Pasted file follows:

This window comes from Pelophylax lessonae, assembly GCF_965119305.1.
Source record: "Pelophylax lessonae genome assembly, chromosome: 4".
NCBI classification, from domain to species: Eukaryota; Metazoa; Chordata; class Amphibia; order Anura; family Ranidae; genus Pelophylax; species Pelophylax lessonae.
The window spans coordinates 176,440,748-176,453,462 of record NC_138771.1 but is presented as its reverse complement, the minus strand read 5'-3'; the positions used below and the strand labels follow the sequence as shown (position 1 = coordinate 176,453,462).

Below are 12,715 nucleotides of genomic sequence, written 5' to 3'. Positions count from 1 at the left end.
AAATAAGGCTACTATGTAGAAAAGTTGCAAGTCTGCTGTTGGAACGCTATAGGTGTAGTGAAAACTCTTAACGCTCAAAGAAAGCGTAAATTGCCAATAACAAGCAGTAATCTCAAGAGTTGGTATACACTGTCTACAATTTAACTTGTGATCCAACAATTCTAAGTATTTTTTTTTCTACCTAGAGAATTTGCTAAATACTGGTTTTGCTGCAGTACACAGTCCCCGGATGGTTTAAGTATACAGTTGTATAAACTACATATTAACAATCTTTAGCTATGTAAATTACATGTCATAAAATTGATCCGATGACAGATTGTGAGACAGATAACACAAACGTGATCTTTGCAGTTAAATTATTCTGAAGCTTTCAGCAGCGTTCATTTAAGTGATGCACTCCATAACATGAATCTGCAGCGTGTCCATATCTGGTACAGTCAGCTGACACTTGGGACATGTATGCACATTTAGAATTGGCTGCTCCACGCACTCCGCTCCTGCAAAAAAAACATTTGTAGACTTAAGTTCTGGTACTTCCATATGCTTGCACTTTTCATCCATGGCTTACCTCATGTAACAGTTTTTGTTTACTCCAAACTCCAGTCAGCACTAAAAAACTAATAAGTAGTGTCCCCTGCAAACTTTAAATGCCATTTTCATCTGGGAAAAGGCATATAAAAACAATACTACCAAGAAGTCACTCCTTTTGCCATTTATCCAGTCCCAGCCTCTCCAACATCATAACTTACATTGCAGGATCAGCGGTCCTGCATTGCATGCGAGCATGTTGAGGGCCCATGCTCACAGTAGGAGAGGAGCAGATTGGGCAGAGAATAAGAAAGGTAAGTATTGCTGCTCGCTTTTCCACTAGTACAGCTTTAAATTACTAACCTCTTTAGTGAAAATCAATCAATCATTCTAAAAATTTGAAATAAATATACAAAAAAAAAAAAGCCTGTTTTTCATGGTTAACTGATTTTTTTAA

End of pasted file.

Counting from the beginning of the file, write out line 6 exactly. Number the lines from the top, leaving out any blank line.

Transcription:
AAATAAGGCTACTATGTAGAAAAGTTGCAAGTCTGCTGTTGGAACGCTATAGGTGTAGTGAAAACTCTTAACGCTCAAAGAAAGCGTAAATTGCCAATAACAAGCAGTAATCTCAAGAGTTGGTATACACTGTCTACAATTTAACTTGTGATCCAACAATTCTAAGTATTTTTTTTTCTACCTAGAGAATTTGCTAAATACTGGTTTTGCTGCAGTACACAGTCCCCGGATGGTTTAAGTATACAGTTGTATAAACTACATATTAACAATCTTTAGCTATGTAAATTACATGTCATAAAATTGATCCGATGACAGATTGTGAGACAGATAACACAAACGTGATCTTTGCAGTTAAATTATTCTGAAGCTTTCAGCAGCGTTCATTTAAGTGATGCACTCCATAACATGAATCTGCAGCGTGTCCATATCTGGTACAGTCAGCTGACACTTGGGACATGTATGCACATTTAGAATTGGCTGCTCCACGCACTCCGCTCCTGCAAAAAAAACATTTGTAGACTTAAGTTCTGGTACTTCCATATGCTTGCACTTTTCATCCATGGCTTACCTCATGTAACAGTTTTTGTTTACTCCAAACTCCAGTCAGCACTAAAAAACTAATAAGTAGTGTCCCCTGCAAACTTTAAATGCCATTTTCATCTGGGAAAAGGCATATAAAAACAATACTACCAAGAAGTCACTCCTTTTGCCATTTATCCAGTCCCAGCCTCTCCAACATCATAACTTACATTGCAGGATCAGCGGTCCTGCATTGCATGCGAGCATGTTGAGGGCCCATGCTCACAGTAGGAGAGGAGCAGATTGGGCAGAGAATAAGAAAGGTAAGTATTGCTGCTCGCTTTTCCACTAGTACAGCTTTAAATTACTAACCTCTTTAGTGAAAATCAATCAATCATTCTAAAAATTTGAAATAAATATACAAAAAAAAAAAAGCCTGTTTTTCATGGTTAACTGATTTTTTTAA